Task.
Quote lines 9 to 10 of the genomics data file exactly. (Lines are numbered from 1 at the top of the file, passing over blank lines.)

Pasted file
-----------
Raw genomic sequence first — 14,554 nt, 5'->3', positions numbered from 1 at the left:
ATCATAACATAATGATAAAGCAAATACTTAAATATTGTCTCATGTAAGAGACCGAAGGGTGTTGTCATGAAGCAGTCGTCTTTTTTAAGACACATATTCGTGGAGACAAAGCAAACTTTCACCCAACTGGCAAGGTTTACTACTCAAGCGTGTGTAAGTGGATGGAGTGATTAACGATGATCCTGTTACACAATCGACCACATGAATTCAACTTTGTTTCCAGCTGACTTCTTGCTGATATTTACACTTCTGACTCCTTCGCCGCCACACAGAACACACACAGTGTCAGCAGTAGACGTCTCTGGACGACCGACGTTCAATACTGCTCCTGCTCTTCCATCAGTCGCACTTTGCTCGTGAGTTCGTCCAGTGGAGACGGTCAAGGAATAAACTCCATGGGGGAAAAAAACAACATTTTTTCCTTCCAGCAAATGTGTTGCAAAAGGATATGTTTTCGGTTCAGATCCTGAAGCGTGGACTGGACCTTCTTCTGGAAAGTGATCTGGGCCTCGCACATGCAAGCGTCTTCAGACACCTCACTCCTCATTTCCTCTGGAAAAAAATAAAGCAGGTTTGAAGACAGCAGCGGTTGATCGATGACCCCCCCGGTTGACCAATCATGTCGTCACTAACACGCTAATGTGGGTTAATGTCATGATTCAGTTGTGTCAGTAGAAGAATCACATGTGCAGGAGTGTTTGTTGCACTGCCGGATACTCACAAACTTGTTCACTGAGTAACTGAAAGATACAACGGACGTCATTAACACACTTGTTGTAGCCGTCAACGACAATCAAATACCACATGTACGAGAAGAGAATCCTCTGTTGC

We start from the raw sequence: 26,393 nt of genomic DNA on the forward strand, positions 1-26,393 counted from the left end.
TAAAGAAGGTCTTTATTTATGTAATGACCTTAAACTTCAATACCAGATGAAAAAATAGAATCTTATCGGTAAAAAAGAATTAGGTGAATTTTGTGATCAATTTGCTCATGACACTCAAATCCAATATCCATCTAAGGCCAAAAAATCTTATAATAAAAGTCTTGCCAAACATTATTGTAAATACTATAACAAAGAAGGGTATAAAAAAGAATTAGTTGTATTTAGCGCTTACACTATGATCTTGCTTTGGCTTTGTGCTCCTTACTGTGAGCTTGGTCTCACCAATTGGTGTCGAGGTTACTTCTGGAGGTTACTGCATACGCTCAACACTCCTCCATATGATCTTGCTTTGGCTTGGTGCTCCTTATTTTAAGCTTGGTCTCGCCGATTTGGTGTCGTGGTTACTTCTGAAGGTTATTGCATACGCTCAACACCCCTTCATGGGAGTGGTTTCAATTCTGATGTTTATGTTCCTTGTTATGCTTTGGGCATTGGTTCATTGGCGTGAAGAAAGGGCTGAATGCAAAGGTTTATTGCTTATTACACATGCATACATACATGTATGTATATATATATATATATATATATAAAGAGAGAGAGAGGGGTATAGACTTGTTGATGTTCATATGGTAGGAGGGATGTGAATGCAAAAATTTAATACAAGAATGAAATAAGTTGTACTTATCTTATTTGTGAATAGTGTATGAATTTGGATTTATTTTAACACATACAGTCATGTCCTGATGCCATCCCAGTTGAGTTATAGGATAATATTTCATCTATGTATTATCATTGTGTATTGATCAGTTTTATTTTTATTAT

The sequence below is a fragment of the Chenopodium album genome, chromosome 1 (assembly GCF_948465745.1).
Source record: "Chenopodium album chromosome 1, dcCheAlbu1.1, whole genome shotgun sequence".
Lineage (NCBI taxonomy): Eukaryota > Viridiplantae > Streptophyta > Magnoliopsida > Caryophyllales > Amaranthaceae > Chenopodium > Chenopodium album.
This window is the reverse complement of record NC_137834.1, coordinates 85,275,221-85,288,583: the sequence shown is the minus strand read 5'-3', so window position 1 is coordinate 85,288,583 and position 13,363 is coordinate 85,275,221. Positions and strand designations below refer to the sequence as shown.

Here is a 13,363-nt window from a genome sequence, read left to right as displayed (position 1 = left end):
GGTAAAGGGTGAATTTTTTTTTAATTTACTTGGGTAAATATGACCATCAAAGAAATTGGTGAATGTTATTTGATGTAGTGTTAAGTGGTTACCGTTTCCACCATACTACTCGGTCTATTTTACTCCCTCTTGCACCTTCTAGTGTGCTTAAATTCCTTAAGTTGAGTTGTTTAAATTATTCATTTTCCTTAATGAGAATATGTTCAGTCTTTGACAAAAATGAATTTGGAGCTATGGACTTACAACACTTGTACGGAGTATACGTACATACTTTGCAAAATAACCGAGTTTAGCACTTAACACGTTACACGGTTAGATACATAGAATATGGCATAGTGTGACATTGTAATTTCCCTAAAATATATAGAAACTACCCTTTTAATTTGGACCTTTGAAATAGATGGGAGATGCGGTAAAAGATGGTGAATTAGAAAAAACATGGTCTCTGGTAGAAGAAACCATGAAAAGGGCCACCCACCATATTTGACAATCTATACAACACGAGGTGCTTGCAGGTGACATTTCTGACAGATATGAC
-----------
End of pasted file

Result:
Here is a 13,363-nt window from a genome sequence, read left to right as displayed (position 1 = left end):
GGTAAAGGGTGAATTTTTTTTTAATTTACTTGGGTAAATATGACCATCAAAGAAATTGGTGAATGTTATTTGATGTAGTGTTAAGTGGTTACCGTTTCCACCATACTACTCGGTCTATTTTACTCCCTCTTGCACCTTCTAGTGTGCTTAAATTCCTTAAGTTGAGTTGTTTAAATTATTCATTTTCCTTAATGAGAATATGTTCAGTCTTTGACAAAAATGAATTTGGAGCTATGGACTTACAACACTTGTACGGAGTATACGTACATACTTTGCAAAATAACCGAGTTTAGCACTTAACACGTTACACGGTTAGATACATAGAATATGGCATAGTGTGACATTGTAATTTCCCTAAAATATATAGAAACTACCCTTTTAATTTGGACCTTTGAAATAGATGGGAGATGCGGTAAAAGATGGTGAATTAGAAAAAACATGGTCTCTGGTAGAAGAAACCATGAAAAGGGCCACCCACCATATTTGACAATCTATACAACACGAGGTGCTTGCAGGTGACATTTCTGACAGATATGAC